Chinese Premier Li Keqiang is in Australia for a five-day visit that will focus on boosting global trade.
China is Australia’s largest export market, responsible for nearly a third of its total exports, according to the government.
Writing in an Australian newspaper, Premier Li referred to the isolationist rhetoric of U.S. President Donald Trump, who earlier this year pulled his country out of the Trans-Pacific Partnership that had been signed by 12 nations and would have covered 40 percent of the world’s economy.
Li said “protectionism offers no genuine protection. History cannot be turned back, just as the trend of the times cannot be reversed.”
Analysts believe Trump’s policies are giving China an opportunity to fill a strategic void and allow it to promote itself as a champion of free trade.
Australia is an enthusiastic supporter of globalization, and has signed several free trade deals, including accords with South Korea, Japan and, most recently, China.
But complicating the diplomatic landscape is Canberra’s long-standing military alliance with the United States. That relationship is becoming increasingly tested by rising tensions between the U.S. and China, according to Jane Golley, the deputy director of the Australian Center on China in the World at the Australian National University.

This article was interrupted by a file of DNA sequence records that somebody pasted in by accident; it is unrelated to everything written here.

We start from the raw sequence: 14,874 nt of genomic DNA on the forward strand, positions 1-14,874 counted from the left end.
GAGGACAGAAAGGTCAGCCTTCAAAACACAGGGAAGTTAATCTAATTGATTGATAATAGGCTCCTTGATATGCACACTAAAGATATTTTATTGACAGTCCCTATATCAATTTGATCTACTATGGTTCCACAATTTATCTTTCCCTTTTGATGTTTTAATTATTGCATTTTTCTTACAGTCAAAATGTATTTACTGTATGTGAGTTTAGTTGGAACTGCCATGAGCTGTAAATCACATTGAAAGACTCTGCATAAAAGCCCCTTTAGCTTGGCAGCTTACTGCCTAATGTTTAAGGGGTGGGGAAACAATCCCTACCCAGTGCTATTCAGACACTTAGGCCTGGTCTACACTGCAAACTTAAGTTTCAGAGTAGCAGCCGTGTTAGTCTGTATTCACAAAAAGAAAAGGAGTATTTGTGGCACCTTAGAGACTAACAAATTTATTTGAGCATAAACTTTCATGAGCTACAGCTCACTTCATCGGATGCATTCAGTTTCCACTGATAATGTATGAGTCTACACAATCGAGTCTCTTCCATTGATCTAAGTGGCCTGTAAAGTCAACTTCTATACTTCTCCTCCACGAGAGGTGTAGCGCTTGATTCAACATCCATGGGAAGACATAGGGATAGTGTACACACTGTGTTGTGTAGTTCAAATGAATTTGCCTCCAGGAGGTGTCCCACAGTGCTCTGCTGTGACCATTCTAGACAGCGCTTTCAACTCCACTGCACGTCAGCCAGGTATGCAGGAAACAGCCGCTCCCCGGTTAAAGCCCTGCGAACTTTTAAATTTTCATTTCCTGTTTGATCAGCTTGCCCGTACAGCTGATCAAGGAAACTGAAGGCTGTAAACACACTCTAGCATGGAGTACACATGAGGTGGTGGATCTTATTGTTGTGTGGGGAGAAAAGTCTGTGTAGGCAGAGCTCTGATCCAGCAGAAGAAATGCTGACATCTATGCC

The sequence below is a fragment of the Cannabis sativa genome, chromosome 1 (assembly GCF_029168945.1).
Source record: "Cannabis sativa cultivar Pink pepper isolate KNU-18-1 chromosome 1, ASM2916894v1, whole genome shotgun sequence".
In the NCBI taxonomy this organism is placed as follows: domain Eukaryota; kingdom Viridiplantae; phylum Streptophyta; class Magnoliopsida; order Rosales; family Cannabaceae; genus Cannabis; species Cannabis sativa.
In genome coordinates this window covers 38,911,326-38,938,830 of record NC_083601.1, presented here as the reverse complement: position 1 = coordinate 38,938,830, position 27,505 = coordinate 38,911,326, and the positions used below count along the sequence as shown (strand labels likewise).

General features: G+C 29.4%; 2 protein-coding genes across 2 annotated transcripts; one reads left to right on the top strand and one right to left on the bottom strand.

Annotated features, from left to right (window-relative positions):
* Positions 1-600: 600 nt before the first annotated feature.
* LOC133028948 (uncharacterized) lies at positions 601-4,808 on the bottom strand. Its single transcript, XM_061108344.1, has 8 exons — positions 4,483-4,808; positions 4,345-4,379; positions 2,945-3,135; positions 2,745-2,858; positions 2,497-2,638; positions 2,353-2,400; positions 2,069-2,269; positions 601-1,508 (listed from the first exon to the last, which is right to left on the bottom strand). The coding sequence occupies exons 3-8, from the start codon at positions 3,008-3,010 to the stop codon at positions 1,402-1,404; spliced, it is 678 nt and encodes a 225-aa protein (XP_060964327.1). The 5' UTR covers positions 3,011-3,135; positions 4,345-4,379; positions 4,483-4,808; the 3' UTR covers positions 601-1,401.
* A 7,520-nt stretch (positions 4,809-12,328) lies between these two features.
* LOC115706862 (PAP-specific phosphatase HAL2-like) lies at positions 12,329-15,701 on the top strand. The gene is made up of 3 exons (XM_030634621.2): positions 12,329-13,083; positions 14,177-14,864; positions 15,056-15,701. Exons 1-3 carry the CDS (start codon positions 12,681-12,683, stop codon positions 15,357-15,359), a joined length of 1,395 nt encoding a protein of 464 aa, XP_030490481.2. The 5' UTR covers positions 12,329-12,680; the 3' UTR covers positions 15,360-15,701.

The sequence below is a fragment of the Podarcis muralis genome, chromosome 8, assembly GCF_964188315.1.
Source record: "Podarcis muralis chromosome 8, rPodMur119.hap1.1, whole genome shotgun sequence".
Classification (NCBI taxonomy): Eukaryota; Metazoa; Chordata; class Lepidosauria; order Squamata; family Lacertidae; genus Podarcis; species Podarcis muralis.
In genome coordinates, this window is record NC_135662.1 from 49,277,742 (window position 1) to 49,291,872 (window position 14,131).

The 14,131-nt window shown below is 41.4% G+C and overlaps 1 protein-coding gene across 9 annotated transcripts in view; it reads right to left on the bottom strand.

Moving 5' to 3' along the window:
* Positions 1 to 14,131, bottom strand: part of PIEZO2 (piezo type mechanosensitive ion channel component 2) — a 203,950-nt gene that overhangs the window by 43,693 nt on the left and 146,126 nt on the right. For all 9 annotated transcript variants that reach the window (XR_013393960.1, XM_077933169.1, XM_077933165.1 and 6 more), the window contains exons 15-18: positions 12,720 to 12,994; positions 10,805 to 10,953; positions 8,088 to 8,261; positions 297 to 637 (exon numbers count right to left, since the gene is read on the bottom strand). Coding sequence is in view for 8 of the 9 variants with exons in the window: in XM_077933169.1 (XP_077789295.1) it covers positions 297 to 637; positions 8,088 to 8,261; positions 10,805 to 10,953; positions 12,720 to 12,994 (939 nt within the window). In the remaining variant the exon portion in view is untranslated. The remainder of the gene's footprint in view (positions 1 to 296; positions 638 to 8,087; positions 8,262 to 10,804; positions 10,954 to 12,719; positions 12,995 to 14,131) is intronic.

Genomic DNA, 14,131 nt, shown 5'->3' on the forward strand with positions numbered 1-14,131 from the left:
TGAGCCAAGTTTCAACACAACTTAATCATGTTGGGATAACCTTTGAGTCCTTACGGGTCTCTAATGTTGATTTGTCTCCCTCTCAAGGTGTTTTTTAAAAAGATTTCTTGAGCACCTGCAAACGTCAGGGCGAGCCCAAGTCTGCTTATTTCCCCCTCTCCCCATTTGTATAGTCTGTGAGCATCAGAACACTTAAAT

“Australia has had this pretty simple dividing line, in a way, of thinking about the economic relationship with China and our alliance with the United States, and we have managed those two things pretty comfortably, I think, through to this point,” Golley said.
“But it does seem to have reached a fairly critical juncture, you know, with tensions growing between the United States and China and, you know, on a trade front but as well as more broadly. So how Australia navigates through that path, I think, has become increasingly tricky,” she added.
South China Sea on agenda
During his five-day visit, Li is expected to encourage Australian companies to join China’s “Belt and Road” initiative, a series of infrastructure projects stretching from Central Asia to Europe, and across South East Asia, South Asia, and Africa.
Australian officials are also expected to address China’s growing military presence in the South China Sea. Prime Minister Malcolm Turnbull has said he will “speak frankly and constructively” to Li about those tensions in the region.